The Tampa Bay Buccaneers will widely be seen as the winners of free agency, to the extent that USA Today is already calling them the new Dream Team. Yeah, that will go over well. But the Bucs went out into free agency and spent money aggressively: signing the best wide receiver on the market, arguably the best guard in the NFL, and, well, maybe the third-best cornerback on the market is nothing to sneeze at. The Bucs certainly upgraded their team in multiple ways, but they certainly shouldn't be done, despite Dominik's comments to that effect.
The Buccaneers have exactly two big holes on their roster that must be filled. They can add quality and depth at a lot of other positions, but two needs stand out above everything else: linebacker and third-down back. Thankfully, there are still plenty of options at both positions in free agency. Let's examine both of them.
The Tampa Bay Buccaneers need a linebacker. They currently have Mason Foster, Quincy Black, Dekoda Watson, Adam Hayward and Jacob Cutrera on the roster. Between those five players, they have maybe half a reliable starter. While there's certainly some potential in this group, none of these players can be relied upon to perform in 2012. Mason Foster had a good start to the 2011 season, but quickly regressed. Quincy Black was a problem all year long, while Watson, Hayward and Cutrera aren't much more than backups.
The Bucs need to add a linebacker they can rely on. Whether that's a middle linebacker or outside linebacker doesn't really matter: they can move Mason Foster outside or inside with relatively few problems. But most of the best talent at linebacker in free agency happens to be concentrated at middle linebacker this season. The Bucs may be out of the race for Curtis Lofton, although Jason La Canfora reported that Tampa Bay made him an offer. But if they don't land Lofton, they have plenty of other (and significantly cheaper options): middle linebackers David Hawthorne, Stephen Tulloch and Joe Mays could all fit in the middle of the Bucs defense, while players like Jo-Lonn Dunbar or Erin Henderson could help the team on the outside.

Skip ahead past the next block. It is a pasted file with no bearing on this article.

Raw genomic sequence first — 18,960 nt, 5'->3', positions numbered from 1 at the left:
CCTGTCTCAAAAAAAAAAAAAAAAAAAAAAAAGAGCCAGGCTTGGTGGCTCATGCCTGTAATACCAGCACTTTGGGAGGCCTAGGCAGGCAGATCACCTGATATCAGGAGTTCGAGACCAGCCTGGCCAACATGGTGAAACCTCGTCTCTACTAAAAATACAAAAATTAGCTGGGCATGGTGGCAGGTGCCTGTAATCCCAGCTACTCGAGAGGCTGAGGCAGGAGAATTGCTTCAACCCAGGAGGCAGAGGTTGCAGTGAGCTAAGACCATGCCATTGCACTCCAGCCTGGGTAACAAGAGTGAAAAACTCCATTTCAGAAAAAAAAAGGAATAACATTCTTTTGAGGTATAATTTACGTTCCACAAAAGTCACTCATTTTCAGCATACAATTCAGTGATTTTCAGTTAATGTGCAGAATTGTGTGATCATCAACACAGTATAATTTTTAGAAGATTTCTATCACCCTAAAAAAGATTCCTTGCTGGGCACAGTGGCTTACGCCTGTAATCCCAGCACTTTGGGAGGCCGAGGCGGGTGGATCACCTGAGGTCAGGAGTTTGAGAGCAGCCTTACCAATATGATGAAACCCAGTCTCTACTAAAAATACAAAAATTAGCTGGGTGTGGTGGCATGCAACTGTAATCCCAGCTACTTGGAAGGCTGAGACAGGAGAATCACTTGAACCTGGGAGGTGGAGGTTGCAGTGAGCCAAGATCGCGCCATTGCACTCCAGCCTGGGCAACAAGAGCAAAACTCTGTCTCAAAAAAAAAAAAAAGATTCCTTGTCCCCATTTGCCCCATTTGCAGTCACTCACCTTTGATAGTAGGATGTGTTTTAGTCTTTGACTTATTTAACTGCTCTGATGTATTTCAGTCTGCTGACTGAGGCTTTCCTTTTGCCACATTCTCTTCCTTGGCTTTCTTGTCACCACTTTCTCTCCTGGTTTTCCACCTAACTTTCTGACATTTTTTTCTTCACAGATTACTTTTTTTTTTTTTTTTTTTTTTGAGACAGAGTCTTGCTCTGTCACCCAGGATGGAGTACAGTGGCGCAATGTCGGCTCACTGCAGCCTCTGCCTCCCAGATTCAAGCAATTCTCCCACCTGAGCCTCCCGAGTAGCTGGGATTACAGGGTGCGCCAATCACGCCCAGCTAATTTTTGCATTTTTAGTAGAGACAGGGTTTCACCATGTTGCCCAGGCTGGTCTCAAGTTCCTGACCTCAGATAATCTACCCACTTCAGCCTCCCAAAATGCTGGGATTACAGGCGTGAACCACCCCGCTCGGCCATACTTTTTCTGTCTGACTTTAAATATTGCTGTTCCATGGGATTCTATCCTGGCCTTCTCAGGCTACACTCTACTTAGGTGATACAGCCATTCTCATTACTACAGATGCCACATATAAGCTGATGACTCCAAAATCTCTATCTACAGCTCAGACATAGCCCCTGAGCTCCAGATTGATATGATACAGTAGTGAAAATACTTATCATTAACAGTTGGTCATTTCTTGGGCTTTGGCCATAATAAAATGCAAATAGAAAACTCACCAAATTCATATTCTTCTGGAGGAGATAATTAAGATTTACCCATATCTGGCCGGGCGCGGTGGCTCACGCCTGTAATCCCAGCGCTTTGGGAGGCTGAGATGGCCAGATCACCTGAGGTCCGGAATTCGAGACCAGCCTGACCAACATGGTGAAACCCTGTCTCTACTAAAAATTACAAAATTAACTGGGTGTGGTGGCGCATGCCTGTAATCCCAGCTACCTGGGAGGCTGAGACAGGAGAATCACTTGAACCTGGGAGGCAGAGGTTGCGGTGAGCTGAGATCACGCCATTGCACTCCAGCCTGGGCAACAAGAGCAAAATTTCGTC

The costs would not have to be high, either. Former Panther Dan Connor is essentially the only major free agent linebacker to sign during this free agency period, and he signed with the Dallas Cowboys for just $6.5 million over two years. That's relative peanuts, and nowhere close to Curtis Lofton's reported $9 million per year contract demands. Given the complete lack of movement on the linebacker free agency market, the Bucs could quite easily pick up a quality linebacker late in free agency for some lunch money.
When Earnest Graham went down last year, the offense turned into a modern interpretation of the 1976 season. It was bad. That was no consequence: without a reliable back who can pass block and produce as a receiver, the Bucs' passing game couldn't get much done. Check down passes may not be sexy, but they are crucial in today's NFL, and Kregg Lumpkin did not cut it in that regard.
The Bucs need to find a third-down back somewhere. They have just two running backs on the roster right now: Legarrette Blount and Mossis Madu. Blount has never produced consistently as a third-down back, and doesn't really have the physical attributes usually associated with a good third-down back. while Madu is a completely unproven second-year player.
So, who could the Bucs add? As with the linebacker market, the running back market has been very slow to develop, with Peyton Hillis being the only running back to sign with a team - and even then, he signed for just $3 million on a one-year deal. The best third-down back on the market is still available, too, as former Charger Mike Tolbert has not signed anywhere. But Michael Bush, Kevin Smith, BenJarvus Green-Ellis, Joseph Addai, Justin Forsett, Tim Hightower, Ryan Grant and a host of old, worn-down backs could help the Bucs in this regard. As with linebackers, it would be easy for the Bucs to pick up a runnnig back for relative peanuts late in free agency.
The Bucs have two major needs left, and they can fill those needs in free agency on the cheap, given the way the markets for those positions have developed.